INTERLIBRARY LOAN: Requested materials that are not part of the library’s holdings will be obtained, as available, through the appropriate interlibrary loan network.  Any fees assessed by owning libraries for sending materials physically or electronically will be paid by the patron.  No fees are charged for research or for returning ILL items.  The library adheres to the Libraries of Rhode Island Interlibrary Loan Code.  Outgoing materials will have a six-week loan period, inclusive of transit time.

REFERENCE: Staff members are available to assist in locating materials, subject matter, or specific items on the shelves or in the library’s electronic holdings.  Reference requests are accepted in person, by phone, and by electronic mail.

PROGRAMS: The library provides educational, cultural, and entertainment programs for children, young adults, adults, and families.  These programs are free and open to the public.

The library adheres to the policies of the American Library Association, including the Library Bill of Rights and the Code of Ethics.

Technology Plan 2014-2017

I. Technology Vision Statement

The goal of the library is to enrich life in the community by providing readily accessible print and non-print materials and related services for individual self-improvement, business and personal skills development, creative activities, and recreation.  The library will use technology to meet this goal in part by providing sufficient up-to-date hardware and by promoting patron and staff use and understanding of available electronic resources.

II. Goals

A. Facilitate ease and effectiveness of public access to electronic resources and materials.

  1. Provide sufficient up-to-date hardware

a. Continue to work with OSL and the Champlin Foundations to  maintain three patron computers and public catalog computer (especially through transition to VDI technology) (2014-2017).

2. Promote patron use and understanding of available electronic resources

a. Utilize results of recent patron needs survey to determine patron education as well as staff training priorities (2014-2015).

b. Promote the use of AskRI databases and electronic resources available through the Ocean State Libraries consortium (2014-2017).

c. Recruit volunteers to provide one-on-one tutoring for patrons with basic digital literacy needs (2014-2017).

B. Use technology to increase staff productivity

  1. Provide sufficient up-to-date hardware

a. Install second staff-use terminal at circulation desk as part of overall circulation remodel (2014).

b. Investigate label-printing technology to expedite materials processing (2014).

2. Promote staff use and understanding of available electronic resources

a. Conduct staff training on use of full-text databases available through OSL and AskRI (2014-2017; ongoing).

b. Emphasize availability of continuing education opportunities available through OLIS and OSL (2014-2017).

III. Evaluation

This plan will be reviewed by the Board of Trustees and Head Librarian on an annual basis.  Revisions will be made in accordance with shifts in patron needs, staffing, and other variables.

  1. Budget

Capital equipment expenditures are funded on a case-by-case basis, and therefore are not shown.  Available resources include: income from state and local sources, fundraising efforts, and grant sources, most notably the Champlin Foundation.



Ashaway Free Library Five Year Plan, 2013-2018

Vision and Mission 

The AFL Board of Trustees has reviewed documents and past practices to update the Library’s vision and mission.

Vision This is an aspirational statement, an image of our desired future. There is no expectation this vision will be entirely achieved in the near future; it is designed to guide our future growth and accomplishments for years to come.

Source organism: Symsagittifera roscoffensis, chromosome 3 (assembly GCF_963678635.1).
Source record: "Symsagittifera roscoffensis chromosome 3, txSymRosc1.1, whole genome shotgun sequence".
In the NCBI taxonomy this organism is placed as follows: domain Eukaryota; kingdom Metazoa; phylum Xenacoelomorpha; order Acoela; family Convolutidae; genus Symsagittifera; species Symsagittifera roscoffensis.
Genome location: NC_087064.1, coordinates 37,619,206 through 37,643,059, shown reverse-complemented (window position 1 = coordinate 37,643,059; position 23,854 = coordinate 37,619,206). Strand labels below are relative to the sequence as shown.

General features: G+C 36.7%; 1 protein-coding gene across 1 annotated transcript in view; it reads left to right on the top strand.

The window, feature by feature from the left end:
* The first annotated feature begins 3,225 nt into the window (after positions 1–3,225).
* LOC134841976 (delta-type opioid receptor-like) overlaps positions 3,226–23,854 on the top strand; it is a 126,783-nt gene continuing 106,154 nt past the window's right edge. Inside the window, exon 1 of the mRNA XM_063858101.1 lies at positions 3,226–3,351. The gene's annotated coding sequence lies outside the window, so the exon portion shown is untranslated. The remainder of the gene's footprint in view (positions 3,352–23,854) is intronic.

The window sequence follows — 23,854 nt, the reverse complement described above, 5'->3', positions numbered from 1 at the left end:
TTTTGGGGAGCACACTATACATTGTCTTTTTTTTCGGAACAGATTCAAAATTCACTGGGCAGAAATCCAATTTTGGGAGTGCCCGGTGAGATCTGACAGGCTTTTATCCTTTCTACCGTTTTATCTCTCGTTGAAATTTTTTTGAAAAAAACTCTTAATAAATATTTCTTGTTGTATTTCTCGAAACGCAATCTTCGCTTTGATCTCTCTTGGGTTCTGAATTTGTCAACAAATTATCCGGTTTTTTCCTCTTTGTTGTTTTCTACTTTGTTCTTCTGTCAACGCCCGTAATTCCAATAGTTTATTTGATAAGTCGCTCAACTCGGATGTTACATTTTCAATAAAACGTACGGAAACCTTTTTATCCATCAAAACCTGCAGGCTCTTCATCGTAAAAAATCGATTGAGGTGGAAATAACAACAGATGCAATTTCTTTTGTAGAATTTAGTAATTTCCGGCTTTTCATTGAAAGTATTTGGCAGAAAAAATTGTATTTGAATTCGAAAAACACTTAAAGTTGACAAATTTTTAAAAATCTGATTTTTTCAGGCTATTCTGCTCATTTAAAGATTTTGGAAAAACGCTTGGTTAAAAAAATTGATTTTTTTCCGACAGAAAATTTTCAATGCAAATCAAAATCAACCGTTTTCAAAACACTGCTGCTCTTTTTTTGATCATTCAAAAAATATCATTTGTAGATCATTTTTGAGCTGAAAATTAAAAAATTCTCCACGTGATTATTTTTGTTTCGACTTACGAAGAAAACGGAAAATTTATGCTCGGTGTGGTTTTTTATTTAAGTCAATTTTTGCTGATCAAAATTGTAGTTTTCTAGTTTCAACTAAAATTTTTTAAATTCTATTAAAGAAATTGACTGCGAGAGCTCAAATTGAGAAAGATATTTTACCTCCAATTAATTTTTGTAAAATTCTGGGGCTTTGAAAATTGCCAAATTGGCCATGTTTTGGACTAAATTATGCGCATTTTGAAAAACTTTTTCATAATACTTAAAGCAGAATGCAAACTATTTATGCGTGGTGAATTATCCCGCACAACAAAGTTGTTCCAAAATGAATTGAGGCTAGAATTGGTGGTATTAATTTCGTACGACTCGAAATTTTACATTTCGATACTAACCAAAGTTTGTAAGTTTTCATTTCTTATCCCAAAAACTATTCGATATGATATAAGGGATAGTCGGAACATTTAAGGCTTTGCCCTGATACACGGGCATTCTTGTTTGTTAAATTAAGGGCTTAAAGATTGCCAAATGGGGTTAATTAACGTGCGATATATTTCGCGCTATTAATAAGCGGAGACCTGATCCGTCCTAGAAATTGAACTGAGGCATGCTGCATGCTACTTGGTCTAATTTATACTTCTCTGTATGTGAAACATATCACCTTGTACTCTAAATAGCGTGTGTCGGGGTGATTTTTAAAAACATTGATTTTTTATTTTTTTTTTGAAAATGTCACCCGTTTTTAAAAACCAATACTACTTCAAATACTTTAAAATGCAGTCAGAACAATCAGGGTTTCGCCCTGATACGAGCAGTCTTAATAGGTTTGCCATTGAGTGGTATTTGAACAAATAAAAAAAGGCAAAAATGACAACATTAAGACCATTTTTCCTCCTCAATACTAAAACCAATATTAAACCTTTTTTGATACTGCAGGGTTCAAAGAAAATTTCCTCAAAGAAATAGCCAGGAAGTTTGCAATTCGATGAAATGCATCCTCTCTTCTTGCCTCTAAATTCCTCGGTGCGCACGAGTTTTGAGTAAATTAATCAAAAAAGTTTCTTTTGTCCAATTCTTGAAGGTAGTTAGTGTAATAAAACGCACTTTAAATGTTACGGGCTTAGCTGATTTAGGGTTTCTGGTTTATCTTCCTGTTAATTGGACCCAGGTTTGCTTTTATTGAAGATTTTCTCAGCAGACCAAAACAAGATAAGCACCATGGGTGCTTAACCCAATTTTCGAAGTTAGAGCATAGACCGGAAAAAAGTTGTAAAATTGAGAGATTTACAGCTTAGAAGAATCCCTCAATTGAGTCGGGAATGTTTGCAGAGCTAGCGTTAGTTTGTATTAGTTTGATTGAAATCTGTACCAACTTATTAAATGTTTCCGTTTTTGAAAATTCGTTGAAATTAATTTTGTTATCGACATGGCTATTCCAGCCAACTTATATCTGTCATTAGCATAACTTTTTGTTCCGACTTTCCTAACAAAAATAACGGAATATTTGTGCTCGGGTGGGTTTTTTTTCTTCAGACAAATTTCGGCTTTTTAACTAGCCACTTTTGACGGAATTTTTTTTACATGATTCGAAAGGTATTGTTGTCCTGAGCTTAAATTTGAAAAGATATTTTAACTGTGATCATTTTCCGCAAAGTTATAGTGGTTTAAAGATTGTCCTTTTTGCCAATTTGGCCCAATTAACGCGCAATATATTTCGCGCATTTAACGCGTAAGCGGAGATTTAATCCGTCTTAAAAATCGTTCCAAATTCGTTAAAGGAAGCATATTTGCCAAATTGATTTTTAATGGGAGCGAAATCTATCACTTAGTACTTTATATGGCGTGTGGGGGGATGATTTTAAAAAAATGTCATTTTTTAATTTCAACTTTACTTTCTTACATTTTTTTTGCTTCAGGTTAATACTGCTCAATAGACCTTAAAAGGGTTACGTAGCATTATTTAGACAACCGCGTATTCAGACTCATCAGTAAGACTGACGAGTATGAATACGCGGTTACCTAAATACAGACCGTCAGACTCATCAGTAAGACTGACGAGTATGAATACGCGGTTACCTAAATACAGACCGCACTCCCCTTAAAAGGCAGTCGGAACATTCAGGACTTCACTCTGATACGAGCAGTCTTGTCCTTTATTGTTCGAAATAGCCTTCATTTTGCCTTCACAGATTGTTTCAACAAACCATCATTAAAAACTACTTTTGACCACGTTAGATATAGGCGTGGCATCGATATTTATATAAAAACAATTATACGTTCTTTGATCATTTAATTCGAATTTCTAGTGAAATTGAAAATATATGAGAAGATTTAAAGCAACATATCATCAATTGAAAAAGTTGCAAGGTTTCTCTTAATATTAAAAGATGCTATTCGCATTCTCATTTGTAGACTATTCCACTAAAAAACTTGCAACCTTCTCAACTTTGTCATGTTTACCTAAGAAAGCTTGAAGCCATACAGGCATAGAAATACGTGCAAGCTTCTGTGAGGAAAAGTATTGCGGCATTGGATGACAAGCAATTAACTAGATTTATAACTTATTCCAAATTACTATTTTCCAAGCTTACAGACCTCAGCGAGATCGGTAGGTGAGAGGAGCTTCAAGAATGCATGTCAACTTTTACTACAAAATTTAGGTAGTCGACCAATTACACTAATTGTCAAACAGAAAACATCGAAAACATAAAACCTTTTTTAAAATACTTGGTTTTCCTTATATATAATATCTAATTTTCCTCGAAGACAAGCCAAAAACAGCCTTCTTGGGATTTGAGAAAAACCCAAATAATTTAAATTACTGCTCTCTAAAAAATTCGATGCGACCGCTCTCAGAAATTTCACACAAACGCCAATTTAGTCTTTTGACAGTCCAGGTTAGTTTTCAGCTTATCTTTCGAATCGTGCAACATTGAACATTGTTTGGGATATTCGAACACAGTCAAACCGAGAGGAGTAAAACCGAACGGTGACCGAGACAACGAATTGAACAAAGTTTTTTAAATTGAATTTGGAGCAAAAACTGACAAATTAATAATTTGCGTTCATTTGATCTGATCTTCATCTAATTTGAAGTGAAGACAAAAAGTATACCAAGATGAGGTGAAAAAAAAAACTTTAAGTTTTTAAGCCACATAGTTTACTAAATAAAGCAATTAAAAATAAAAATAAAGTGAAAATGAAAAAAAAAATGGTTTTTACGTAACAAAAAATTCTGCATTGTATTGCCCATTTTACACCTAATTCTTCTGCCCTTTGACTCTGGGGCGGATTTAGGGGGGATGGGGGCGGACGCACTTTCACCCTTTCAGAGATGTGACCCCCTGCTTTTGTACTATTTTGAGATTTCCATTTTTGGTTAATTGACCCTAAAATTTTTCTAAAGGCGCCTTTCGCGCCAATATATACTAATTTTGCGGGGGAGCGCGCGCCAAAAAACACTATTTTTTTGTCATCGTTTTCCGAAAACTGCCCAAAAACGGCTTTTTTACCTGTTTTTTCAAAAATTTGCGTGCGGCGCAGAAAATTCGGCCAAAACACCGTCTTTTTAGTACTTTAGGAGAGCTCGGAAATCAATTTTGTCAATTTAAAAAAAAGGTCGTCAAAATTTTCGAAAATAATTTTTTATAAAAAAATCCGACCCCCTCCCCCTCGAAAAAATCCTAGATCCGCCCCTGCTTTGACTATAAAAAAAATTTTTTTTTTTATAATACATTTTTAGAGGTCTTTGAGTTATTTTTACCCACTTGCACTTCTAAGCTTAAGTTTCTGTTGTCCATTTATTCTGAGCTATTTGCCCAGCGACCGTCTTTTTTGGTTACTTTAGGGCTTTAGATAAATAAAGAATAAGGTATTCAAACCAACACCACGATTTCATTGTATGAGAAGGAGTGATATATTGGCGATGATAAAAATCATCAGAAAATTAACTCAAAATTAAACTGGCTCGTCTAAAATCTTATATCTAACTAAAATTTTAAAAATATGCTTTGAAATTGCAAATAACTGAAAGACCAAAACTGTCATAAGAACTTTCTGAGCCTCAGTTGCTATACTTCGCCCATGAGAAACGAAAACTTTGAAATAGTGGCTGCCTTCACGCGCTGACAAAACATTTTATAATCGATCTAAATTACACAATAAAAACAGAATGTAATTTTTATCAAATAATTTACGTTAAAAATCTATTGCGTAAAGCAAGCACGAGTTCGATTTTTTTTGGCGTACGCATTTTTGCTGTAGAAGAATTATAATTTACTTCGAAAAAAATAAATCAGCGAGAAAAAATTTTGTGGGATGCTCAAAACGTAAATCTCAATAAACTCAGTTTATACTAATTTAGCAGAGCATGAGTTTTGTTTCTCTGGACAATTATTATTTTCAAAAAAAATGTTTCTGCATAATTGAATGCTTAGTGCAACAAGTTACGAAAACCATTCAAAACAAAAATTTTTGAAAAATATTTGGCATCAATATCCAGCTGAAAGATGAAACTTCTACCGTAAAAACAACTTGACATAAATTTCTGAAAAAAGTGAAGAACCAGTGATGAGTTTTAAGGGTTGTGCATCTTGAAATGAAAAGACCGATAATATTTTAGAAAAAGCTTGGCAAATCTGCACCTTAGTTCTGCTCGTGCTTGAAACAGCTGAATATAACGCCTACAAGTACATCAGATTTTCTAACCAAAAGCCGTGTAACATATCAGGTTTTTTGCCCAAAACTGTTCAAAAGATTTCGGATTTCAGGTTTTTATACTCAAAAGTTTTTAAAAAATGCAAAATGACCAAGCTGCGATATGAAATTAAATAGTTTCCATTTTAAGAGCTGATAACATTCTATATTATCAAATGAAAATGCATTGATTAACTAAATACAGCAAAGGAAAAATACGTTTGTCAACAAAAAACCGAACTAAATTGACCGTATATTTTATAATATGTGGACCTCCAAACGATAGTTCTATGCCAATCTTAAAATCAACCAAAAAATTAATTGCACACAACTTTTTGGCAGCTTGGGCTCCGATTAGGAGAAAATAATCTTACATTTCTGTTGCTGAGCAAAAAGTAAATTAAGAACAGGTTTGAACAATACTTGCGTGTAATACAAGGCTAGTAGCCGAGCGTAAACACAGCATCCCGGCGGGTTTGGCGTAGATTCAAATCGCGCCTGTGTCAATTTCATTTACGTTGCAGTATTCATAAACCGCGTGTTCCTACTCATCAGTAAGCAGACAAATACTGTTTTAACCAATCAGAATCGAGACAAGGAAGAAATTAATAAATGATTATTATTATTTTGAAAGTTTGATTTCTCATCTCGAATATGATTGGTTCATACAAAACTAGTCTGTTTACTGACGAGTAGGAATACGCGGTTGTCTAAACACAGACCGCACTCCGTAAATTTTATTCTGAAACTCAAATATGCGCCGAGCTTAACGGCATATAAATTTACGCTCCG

The Ashaway Free Library is the center of the Ashaway Universe.

It is a transformational force in the lives of community members; a “go to” place that opens doors to new worlds.

It is an attractive, independent, financially solvent cultural mecca bustling with activity that also offers serenity to its community of readers.

Mission Our mission describes what the AFL is here to do.

To enrich the community by providing resources and related services and programming for personal skills, self-improvement, career advancement, cultural enjoyment, entertainment, and creative activities.


 Service Area and Population

  • The 19% increase in the Town’s population over the last decade has not been matched by a similar increase in Library resources.
  • Given local demographics, the AFL needs to be alert to ways to better serve special populations such as the elderly, individuals with disabilities, and individuals with English as a second language.
  • While about half the population have some college education, half have a high school education or less. This distinctly different educational background likely gives us a patron base with distinctly different needs and interests.
  • The Library needs to be attentive to the needs of Town residents who are unemployed or underemployed.

Building and Grounds, Facilities, Furnishings, Technologies

  • The regular upkeep of the building exterior and grounds is inadequate.
  • There is no space allocated for Library programming.
  • The circulation desk is crowded and not as efficient as it could be.
  • Better storage space for Library equipment and book donations is needed.
  • The parking lot lacks spaces for individuals with disabilities and the ramp at the entrance does not meet ADA requirements.

Library Collection and Use of Library Services

  • Because the Ocean State Libraries Online Catalog and borrowing system gives patrons access to virtually all Rhode Island Library resources, the current collection is adequate. Current space limits growth.
  • Computer stations for patrons are inadequate for the numbers of users.

Funding and Finances

  • Town and State funding has not increased in five years and are inadequate to meet operating expenses.
  • Funding for facility and service improvement must be sought from private foundations and public funds.
  • Management of the AFL Endowment needs to be improved for greater profit and convenience.
  • Management of accounts and general finances needs to be simplified.
  • Recent successful fundraising efforts are a positive addition to both our finances and our public image and need to continue.
  • The Annual Friends Donation process needs to be reviewed to generate more income.


  • Given the diversity of our population, we need to continue to survey our patrons to meet their needs for resources and programs.
  • We need to continue to work on finding more effective publicity for Library programs and activities.
  • Improvements to the Library’s website and social media need to continue.